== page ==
He fared much better at the Ontario College of Art, where he dropped his cartoon style in favour of more detailed, life-like drawings. He was prompted by the work of one of his OCA teachers, whose own drawings were masterful animal studies – stunning pencil work the likes of which Edwards had never seen. Edwards was so impressed, he tried to mimic his teacher’s work, once spending seven relentless hours crafting a lion’s head trying to capture it exactly. “I have an obsessive personality,” he explains. A portrait of a vulture earned him an honours mark.

When Edwards graduated from OCA, it was his ability to draw detailed wildlife, not his cartooning, that launched him on a successful career as a freelance illustrator. He recalls in 1987 having to draw 200 varieties of fish for the Metro Toronto Zoo. For Environment Canada, he was commissioned to do a poster for schools featuring worms, which required the Vancouver Ministry of Natural Resources to mail him live samples. That drew warning phone calls from the local post office. Nevertheless, a tadpole project for the zoo is now in negotiations.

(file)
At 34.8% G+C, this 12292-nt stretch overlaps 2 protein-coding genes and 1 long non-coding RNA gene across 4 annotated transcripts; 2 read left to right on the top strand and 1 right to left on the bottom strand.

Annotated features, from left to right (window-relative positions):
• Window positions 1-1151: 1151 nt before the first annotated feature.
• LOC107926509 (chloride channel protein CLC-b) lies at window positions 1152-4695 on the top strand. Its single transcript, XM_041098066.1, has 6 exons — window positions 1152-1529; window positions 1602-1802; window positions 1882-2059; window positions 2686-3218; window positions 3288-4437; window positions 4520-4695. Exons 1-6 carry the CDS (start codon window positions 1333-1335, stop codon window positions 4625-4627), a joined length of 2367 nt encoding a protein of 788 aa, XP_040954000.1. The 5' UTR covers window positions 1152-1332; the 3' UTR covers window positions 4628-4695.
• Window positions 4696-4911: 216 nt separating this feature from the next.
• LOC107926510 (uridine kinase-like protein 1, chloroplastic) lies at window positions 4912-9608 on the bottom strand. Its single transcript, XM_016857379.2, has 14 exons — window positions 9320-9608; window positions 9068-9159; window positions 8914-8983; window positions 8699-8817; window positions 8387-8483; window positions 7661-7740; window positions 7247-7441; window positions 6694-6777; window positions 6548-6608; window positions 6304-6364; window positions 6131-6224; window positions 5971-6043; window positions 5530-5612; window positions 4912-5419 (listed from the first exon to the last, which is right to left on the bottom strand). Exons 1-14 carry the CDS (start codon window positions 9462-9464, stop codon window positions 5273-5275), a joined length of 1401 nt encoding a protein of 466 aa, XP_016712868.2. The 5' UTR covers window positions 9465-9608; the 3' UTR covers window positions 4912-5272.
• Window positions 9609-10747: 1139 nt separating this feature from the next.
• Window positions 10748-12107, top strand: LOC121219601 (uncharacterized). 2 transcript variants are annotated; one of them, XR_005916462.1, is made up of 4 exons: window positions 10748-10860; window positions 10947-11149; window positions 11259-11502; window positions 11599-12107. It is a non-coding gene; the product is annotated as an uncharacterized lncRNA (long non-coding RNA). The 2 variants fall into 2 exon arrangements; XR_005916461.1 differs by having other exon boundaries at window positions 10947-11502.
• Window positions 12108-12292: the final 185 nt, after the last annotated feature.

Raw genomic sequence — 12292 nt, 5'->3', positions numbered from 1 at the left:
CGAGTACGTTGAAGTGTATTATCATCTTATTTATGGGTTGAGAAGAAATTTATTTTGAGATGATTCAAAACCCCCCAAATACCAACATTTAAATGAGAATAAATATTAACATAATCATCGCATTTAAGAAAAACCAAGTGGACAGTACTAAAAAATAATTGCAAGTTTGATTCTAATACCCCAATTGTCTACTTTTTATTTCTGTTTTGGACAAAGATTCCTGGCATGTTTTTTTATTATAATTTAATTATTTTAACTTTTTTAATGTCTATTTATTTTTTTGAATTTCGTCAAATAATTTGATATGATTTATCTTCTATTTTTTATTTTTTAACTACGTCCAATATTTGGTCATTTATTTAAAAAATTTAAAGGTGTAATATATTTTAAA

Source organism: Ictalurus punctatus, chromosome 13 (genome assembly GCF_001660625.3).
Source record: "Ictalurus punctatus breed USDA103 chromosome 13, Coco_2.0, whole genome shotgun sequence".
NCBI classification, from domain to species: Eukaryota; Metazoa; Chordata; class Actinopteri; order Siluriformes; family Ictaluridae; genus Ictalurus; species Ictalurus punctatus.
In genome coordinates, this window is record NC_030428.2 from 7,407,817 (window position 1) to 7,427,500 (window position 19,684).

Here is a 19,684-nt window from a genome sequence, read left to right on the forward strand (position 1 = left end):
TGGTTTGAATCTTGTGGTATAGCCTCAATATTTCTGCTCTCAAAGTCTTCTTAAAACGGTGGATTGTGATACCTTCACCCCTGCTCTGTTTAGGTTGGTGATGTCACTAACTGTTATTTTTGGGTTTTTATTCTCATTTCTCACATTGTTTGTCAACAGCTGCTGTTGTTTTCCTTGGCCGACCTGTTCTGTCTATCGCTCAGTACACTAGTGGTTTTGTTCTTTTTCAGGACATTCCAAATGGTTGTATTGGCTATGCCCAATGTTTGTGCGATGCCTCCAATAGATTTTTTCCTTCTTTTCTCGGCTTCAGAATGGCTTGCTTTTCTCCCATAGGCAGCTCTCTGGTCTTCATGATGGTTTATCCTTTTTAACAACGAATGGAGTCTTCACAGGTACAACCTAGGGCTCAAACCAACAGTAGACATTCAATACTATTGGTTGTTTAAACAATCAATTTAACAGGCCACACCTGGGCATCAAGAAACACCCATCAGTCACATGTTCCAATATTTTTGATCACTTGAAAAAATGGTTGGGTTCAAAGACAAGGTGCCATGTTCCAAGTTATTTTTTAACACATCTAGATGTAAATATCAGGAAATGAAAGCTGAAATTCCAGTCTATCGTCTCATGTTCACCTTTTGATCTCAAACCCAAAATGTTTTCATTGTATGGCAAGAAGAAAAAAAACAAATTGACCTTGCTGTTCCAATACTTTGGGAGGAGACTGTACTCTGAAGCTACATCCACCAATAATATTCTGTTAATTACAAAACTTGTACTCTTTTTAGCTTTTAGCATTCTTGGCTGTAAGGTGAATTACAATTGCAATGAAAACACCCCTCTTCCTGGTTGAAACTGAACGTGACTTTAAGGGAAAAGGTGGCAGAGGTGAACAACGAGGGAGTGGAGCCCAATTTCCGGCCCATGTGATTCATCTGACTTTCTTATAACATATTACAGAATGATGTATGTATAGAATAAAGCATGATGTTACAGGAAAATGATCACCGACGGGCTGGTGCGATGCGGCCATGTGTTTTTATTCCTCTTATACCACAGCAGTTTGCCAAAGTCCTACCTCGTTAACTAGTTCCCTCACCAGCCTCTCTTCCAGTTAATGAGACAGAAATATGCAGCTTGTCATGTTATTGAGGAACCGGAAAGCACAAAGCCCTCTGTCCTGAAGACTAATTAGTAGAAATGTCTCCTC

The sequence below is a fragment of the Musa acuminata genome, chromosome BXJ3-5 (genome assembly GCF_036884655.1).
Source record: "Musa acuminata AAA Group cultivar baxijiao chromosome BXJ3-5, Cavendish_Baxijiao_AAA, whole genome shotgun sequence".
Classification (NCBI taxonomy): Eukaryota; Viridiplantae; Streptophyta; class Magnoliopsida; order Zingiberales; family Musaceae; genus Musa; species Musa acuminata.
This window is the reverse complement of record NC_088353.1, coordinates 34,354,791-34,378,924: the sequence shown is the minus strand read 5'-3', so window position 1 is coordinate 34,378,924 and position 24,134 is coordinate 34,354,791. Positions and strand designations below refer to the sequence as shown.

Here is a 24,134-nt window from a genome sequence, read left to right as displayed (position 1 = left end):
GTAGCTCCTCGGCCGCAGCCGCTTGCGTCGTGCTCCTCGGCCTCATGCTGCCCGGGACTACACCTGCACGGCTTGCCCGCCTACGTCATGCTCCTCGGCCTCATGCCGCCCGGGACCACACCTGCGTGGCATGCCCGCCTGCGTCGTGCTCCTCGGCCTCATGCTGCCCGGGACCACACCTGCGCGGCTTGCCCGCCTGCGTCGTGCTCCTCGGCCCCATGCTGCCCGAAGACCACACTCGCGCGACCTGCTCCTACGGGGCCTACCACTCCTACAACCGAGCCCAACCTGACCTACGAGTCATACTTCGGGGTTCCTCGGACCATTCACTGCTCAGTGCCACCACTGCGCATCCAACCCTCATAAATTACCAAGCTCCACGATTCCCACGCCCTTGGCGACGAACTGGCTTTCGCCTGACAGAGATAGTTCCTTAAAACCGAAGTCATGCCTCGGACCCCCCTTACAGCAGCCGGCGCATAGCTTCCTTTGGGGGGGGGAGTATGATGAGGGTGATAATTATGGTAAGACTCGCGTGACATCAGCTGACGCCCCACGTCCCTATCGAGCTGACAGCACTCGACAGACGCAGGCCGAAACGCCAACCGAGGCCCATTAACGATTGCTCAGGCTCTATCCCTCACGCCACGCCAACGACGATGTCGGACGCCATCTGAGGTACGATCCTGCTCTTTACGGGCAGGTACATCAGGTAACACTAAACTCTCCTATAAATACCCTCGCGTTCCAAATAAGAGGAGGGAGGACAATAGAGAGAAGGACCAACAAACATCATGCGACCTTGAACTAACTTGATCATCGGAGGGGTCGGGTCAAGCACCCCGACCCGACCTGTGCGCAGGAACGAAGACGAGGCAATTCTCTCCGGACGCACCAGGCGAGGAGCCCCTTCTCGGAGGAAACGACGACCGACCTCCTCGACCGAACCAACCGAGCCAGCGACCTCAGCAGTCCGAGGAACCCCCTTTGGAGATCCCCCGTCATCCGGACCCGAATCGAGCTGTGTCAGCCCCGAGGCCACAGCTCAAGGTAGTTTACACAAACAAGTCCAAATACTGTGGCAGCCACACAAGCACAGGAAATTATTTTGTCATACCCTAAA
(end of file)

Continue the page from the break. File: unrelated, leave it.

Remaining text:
In Yarker, his pantry-sized studio has the chaotic feel of a high school locker. Old books are stacked high on shelves guarded by toy robots and model planes. Judging by his bookshelf, with several volumes of animal guides, Edwards could be a biologist. A dusty black stereo lying under his desk emits a steady soundtrack of audiobooks – 10 a week, he says, 20 if he’s working intense hours. Moby Dick, Sherlock Holmes mysteries, Edgar Allan Poe, John Le Carré, and atomic scientist and author Richard Feynman all get plenty of airtime.

He pulls a sketchbook off one of the shelves. Page after page is filled with sketches of robots: The Jetsons meets Picasso. He tells me he’s always wanted to do a book about robots. Out of a manila envelope he pulls a series of prints, of pigs’ heads. The works, a series of 200 from the late 1970s, are startlingly beautiful and eerie. The face is all pig, but the eye is strangely human. Works like these often get sent south, to New Jersey, where a friend operates a gallery that does a fast business selling Edwards’ work. (He doesn’t have representation in Canada – yet.)

Edwards cites American Realist Andrew Wyeth as a major influence, especially for how Wyeth painted backgrounds. “It was where his imagination would go – free dreaming as he painted. Images would slip in,” explains Edwards. “I try to create a situation where I can allow that part of me to come through. The part that’s normally not easy to tap into.”